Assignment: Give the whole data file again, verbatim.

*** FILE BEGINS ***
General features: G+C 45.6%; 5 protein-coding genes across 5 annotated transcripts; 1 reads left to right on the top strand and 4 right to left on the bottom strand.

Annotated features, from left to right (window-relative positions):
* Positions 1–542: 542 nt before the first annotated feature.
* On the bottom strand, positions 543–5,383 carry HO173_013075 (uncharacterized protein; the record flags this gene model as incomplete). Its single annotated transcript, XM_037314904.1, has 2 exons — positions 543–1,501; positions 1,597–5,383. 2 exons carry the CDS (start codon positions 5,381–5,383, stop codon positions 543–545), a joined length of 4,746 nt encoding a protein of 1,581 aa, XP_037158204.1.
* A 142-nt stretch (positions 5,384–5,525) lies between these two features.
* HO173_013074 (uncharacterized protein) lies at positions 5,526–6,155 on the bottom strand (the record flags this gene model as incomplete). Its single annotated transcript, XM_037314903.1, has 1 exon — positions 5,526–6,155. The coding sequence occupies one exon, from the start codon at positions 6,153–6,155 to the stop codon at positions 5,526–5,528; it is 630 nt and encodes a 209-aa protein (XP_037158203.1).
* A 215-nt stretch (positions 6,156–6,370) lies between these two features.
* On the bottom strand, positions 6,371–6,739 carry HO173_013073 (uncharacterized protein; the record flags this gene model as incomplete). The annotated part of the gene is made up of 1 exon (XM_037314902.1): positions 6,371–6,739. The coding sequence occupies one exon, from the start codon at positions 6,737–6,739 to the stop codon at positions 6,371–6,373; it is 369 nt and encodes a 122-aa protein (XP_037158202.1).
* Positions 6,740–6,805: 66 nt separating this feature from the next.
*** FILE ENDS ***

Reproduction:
General features: G+C 45.6%; 5 protein-coding genes across 5 annotated transcripts; 1 reads left to right on the top strand and 4 right to left on the bottom strand.

Annotated features, from left to right (window-relative positions):
* Positions 1–542: 542 nt before the first annotated feature.
* On the bottom strand, positions 543–5,383 carry HO173_013075 (uncharacterized protein; the record flags this gene model as incomplete). Its single annotated transcript, XM_037314904.1, has 2 exons — positions 543–1,501; positions 1,597–5,383. 2 exons carry the CDS (start codon positions 5,381–5,383, stop codon positions 543–545), a joined length of 4,746 nt encoding a protein of 1,581 aa, XP_037158204.1.
* A 142-nt stretch (positions 5,384–5,525) lies between these two features.
* HO173_013074 (uncharacterized protein) lies at positions 5,526–6,155 on the bottom strand (the record flags this gene model as incomplete). Its single annotated transcript, XM_037314903.1, has 1 exon — positions 5,526–6,155. The coding sequence occupies one exon, from the start codon at positions 6,153–6,155 to the stop codon at positions 5,526–5,528; it is 630 nt and encodes a 209-aa protein (XP_037158203.1).
* A 215-nt stretch (positions 6,156–6,370) lies between these two features.
* On the bottom strand, positions 6,371–6,739 carry HO173_013073 (uncharacterized protein; the record flags this gene model as incomplete). The annotated part of the gene is made up of 1 exon (XM_037314902.1): positions 6,371–6,739. The coding sequence occupies one exon, from the start codon at positions 6,737–6,739 to the stop codon at positions 6,371–6,373; it is 369 nt and encodes a 122-aa protein (XP_037158202.1).
* Positions 6,740–6,805: 66 nt separating this feature from the next.